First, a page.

Post in 'The Wood Shed' started by btj1031, Feb 6, 2009.
I hear ya.
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What you say all makes sense and wish it worked like that around here.
I think the problem is the outfits that cut for the mill nowadays are all large, they don't seem to mess around with firewood unless you
know someone or are right on their way.
Not like years back there were a lot of smaller operators and picker trucks, firewood logs came easy.
As far as price I'd love to pay the price the mill gets. Large volume user plus monopoly squeeze I'd say.
This is another subject but you can't believe what the mill pays the province for stumpage and what a private resident has to pay!
Right now with the economy and all, they are trying to get the province to drop stumpage fees altogether as well as get the loggers to take a cut.
On the farm we have poplar and spruce to no end with birch mixed throughout. With the mill going it never made any sense to start logging
our own land for firewood when they were hauling birch off crown land for $100/cord delivered right to the stove. Like I said before, the convenient, abundant, $100/cord birch might be a thing of the past.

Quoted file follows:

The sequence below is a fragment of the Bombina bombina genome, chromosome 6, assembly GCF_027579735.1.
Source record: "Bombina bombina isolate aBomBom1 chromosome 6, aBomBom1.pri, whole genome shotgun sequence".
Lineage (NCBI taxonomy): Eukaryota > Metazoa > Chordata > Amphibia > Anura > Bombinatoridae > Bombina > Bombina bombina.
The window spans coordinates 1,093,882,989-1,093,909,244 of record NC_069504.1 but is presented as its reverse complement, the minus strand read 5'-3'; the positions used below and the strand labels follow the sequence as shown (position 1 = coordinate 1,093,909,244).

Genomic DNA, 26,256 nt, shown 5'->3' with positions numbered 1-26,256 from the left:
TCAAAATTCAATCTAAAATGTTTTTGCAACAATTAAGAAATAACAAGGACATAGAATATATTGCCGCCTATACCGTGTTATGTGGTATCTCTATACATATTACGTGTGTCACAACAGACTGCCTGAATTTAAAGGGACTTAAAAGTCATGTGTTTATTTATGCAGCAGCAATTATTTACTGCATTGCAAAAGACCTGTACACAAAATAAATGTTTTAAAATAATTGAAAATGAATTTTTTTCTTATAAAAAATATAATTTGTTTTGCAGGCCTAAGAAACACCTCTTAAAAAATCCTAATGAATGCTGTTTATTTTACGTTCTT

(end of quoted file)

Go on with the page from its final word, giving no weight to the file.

got a cord of greenish red oak for 100$ also getting 1 and 3/4 cord fair(but kinda wet) mixed hardwood(mostly cherry and oak) delivered for 100$
all cut and split to length ,th is the time of year when you gotta watch as people pass off greenwood as seasoned ot make some cash to pay their taxes and christmas bills ,not to mention every guy with a poulon is out cutting his backyard up becuase hes laid off and is strapped nowadays
Spent some time this weekend splitting up last weekends purchase. I think there's maybe a cord cut and split. Nice stuff for next year.
Small potatoes compared to you folks, but yesterday I bought $40 worth of mixed wood from the local equipment rental yard. It was about 2/3 of my Ferd Ranger's bed. Prolly enough to see us through the few weeks of cold(ish) weather we have left, with the little bit of seasoned pine and mullberry I have left. Most of the wood bought yesterday was at least half-seasoned, but better than some I've seen. There were a couple of pieces, 'tho, that I threw into the stack of next year's wood 'cuz they were as green as it gets.
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